With grids around the continent constantly being strained by heavy demand, small scale renewable investors are increasingly penetrating the off-grid energy space to decrease pressure on the national grid.
Decentralised electric power supply remains an important part of an intelligent mix of energy supply in many Sub-Saharan African countries resulting in a growth in Africa’s renewable energy space.
“One curve is going up and that is the demand for energy in rural areas and the other one is going down, that is the price of the components which can deliver that energy and that is solar,” said Andreas Spiess, Founder of Solarkiosk.
Spiess says solar is a “convincing” option because it is “sizeable, from extremely small to extremely large – we have seen gigantic power plants in Northern Africa, just as big as a big coal factory but you have also seen very small solar lights, and that is something only solar can bring to the table.”
“That inflection point now allows us as strategic investors to invest into a community which has maybe 25 000 people only and find a sizeable solution which is tailored for their needs and then with something, which we refer to as the energy ladder, climb up together with their respective ascending needs for energy and that is a very convincing model.
“Coca-Cola as we all know is not an energy company but Coca-Cola is very much keen to support a community to thrive and that is where we have shared value, because for us it is community development and for Coca-Cola it is the same thing.”
Spiess says the partnership with Coca-Cola is something he has not seen before – bringing together companies from different sectors, energy, beverages and connectivity to create the Ekocenter for the community in Rwanda.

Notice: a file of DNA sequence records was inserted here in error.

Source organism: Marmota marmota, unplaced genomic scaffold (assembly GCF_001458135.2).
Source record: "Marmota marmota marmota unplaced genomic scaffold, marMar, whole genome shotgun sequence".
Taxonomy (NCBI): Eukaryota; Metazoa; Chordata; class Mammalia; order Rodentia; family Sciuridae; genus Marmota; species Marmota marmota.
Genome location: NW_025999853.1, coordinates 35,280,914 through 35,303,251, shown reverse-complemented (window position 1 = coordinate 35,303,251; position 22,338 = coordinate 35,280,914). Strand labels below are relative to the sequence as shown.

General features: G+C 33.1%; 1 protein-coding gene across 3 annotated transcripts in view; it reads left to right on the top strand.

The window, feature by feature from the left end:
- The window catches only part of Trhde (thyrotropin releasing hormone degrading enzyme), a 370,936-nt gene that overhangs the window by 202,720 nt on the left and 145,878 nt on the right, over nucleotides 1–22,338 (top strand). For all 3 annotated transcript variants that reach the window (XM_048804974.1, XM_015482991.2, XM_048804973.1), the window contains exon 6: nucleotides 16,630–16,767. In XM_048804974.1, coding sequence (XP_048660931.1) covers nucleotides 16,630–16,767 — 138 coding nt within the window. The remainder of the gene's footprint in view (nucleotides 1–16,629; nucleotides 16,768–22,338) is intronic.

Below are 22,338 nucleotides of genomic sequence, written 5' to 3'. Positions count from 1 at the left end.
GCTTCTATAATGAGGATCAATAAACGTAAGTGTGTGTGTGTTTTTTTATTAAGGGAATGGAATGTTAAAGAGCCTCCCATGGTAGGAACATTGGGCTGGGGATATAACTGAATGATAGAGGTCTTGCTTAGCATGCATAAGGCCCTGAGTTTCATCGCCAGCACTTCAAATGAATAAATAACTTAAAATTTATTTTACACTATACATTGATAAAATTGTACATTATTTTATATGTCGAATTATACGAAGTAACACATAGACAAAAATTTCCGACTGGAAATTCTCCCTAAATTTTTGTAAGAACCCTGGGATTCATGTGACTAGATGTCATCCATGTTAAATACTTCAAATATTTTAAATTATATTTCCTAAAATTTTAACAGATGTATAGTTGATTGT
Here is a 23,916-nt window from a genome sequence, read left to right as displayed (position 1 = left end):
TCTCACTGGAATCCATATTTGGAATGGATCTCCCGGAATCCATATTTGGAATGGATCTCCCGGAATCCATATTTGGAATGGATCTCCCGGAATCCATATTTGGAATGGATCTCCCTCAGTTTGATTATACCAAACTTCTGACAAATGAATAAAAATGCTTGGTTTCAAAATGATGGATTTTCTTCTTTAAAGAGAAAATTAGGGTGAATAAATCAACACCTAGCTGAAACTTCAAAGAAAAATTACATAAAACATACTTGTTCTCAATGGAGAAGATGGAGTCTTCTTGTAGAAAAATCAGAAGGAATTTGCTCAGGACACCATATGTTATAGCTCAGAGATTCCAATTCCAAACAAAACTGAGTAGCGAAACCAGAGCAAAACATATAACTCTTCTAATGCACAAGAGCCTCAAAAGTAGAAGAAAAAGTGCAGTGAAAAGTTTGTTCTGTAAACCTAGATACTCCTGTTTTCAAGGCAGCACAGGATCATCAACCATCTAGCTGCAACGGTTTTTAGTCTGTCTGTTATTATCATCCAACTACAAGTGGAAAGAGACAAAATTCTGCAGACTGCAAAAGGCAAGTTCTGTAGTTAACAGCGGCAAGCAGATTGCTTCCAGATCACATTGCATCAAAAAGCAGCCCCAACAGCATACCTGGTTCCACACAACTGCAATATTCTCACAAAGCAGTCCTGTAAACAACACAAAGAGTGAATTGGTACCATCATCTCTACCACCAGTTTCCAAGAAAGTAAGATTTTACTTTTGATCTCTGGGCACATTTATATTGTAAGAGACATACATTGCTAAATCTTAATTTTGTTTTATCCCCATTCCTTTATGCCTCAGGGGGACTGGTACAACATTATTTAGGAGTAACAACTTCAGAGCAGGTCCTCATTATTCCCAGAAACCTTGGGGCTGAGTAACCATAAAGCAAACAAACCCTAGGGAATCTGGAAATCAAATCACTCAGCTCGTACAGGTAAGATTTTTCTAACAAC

As far as investment into rural communities goes Spiess recommends you invest in projects that have the potential to break-even within two to three years maximum.
“It is very conducive for scale investors if they team up in a bigger picture and that is for example where fascinating possibilities come into the space, like crowd funding.”
Spiess believes a small scale investor should find a financial solution which fits their size.
“There is a very big need for grid connected energy and I 100 per cent support it because that needs to go into productive use into the factories so that the manufacturing sector in Africa can thrive.”
As small investors in the off-grid space, they take pressure off the grid by finding solutions for the consumers and smaller businesses so that they do not add stress to the grid, allowing it to be used for larger players.
With regard to territories there is a difference between the use of the grid in the cities and the off-grid sector which is predominantly rural – however Spiess says this is changing as more and more businesses and customers are looking for back-up solutions.
Instead of making the grids exclusive Spiess reckons government is now on board with the realisation that the off-grid energy sector is supporting the on-grid energy sector.
“As we know, the grid is not always reliable, unfortunately not yet but it is to come, but for the time being, the solar back-up solutions are just invincible.”
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